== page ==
With this information given to the audience Spindle presented the research questions. First, were non-smokers who used e-cigarettes more likely to try traditional cigarettes? Second, could the use of tobacco cigarettes lead to e-cigarettes use? The sample used was of 2,163 students, with information gathered from the initial Fall S4S survey and the followup Spring survey. The results showed that if a student ever used an e-cigarette they were significantly more likely to try traditional cigarettes and were a current cigarette user. Results also showed current cigarette users were significantly more likely to try e-cigarettes and be a current user. Surprisingly to the researchers depression at the first survey did not show significance in use during the second survey. What the researchers found was the only significant indicator of use was stressful life events. Factors that predicted the onset of e-cigarette use were ever using an e-cigarette, tried marijuana, and male. Males were also more likely to become a dual user, using both traditional and e-cigarettes, from the time of the first survey to the second.
To summarize the research, during the first survey students who had never smoked or not currently using e-cigarettes had an increased probability of having tried cigarettes by the second survey. Also found was the initiation of e-cigarette use was not largely influenced by internalizing (depression, anxiety), or externalizing factors (impulsiveness), which are typically predictive of traditional cigarette use. To conclude, e-cigarette use increased the chances of non-smokers to try tobacco products.
Spindle closed the presentation with future directions he would like to see the research go. Spindles would like research to look into the use of e-cigarettes in unorthodox ways, such as competitions, and illicit drug use. Another direction is researching why people are using the products, to quit smoking? For the yummy flavors? Influence of friends? Ad influence?
The presentation Tory Spindle gave informed the audience on the popular e-cigarettes which can be seen on VCU’s campus, and other campus across the world. Next time I see another cloud of strawberry scented smoke walking through the Compass, I will think back on the research Spindle presented.
COBE Connect: E-Cigarettes and the Risk Factors Behind Usage
by Thomas Raymond
On February 28th, I had the pleasure of attending a talk by Tory Spindle on e-cigarettes at COBE Connect. Spindle began the talk with background information on e-cigarettes, including components and types. Differences in e-cigarettes include battery voltage and disposability among other features. From here, Spindle moved on to discussing his own research. Spindles’ lab seeks to understand the differences between nicotine delivery efficiency by e-cigarettes vs. old fashioned cigarettes. This is done by monitoring nicotine levels in the blood over a set amount of time while participants smoke.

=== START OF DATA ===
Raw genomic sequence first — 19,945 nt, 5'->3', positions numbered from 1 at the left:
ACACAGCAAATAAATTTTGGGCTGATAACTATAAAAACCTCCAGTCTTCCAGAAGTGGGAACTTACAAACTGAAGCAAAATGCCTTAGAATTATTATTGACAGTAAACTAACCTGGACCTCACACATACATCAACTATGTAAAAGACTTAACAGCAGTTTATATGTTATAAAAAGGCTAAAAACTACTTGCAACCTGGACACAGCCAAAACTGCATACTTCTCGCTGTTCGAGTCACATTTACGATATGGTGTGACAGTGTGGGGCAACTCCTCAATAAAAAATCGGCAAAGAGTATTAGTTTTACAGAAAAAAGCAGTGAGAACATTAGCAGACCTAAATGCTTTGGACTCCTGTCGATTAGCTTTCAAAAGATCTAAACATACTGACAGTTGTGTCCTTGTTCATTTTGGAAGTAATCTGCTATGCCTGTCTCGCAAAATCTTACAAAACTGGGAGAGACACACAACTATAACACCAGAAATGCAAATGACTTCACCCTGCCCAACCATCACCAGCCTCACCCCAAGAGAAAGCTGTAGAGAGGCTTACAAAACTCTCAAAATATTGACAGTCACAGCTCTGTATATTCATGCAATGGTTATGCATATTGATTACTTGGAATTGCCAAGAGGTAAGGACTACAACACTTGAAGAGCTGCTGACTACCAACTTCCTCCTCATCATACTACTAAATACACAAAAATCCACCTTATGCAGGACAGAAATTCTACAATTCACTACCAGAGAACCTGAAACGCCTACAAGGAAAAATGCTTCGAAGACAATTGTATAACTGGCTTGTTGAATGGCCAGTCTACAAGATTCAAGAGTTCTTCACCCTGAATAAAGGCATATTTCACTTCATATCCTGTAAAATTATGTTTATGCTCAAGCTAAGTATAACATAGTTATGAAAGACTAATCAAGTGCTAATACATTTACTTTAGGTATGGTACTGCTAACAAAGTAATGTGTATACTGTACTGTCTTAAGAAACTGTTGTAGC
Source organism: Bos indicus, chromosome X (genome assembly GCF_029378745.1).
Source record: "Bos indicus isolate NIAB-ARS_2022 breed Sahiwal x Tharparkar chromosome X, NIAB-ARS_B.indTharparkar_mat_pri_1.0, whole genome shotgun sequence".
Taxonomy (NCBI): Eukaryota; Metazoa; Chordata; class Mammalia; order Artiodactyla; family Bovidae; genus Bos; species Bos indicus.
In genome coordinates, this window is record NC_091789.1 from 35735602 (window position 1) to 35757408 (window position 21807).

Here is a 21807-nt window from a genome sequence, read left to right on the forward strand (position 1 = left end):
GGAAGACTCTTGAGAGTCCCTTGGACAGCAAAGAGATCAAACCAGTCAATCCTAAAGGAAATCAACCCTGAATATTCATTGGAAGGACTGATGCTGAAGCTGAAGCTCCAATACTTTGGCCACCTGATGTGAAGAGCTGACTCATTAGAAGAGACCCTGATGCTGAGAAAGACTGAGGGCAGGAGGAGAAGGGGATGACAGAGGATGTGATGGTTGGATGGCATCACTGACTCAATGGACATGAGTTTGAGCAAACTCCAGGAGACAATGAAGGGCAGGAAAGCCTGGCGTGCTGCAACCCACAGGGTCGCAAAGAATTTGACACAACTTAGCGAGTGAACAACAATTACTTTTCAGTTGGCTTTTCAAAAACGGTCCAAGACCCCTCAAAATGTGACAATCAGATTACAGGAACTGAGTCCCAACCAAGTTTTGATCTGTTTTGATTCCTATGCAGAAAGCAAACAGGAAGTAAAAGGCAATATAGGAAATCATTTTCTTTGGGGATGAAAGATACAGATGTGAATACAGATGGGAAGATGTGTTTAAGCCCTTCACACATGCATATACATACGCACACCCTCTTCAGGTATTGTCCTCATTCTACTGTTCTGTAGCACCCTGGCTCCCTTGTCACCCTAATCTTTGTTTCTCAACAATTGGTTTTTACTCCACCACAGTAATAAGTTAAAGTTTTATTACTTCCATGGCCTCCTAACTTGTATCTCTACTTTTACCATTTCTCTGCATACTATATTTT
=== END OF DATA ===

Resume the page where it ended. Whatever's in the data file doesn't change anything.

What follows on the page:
Spindle then discussed the future of smoking with e-cigarettes and why people may use them. Some see e-cigarettes as a safer nicotine delivery system due to the lack of chemicals used in cigarettes. These users usually point out that the vapors used are water vapors, which ignores the other chemicals in the solution. Additionally, due to the many different vapor flavors available, users won’t just be smoking tar flavored cigarettes. Users can chose from flavors such as mint or a variety of fruits, similar to hookah. In addition to flavors many are drawn to the idea of “vaping,” and there are actually competitions in which people attempt to blow the largest cloud of vapor.
From the introduction to e-cigarettes and his own lab research Spindle moved on to discussing his ties with Spit4Science. A year-long longitudinal study was done using data from the study seeking to understand links between e-cigarettes and tobacco cigarettes in addition to looking at risk factors for smoking e-cigarettes. The study found that those who smoked e-cigarettes were likely to go on to try cigarettes. This was deduced by looking at those who had smoked e-cigarettes in the fall, but had never smoked traditional cigarettes. By the spring, that group of people was more likely to have tried cigarettes than those who did smoked neither in the fall survey. These findings can help in designing campaigns to discourage cigarette usage aimed specifically at e-cigarette users.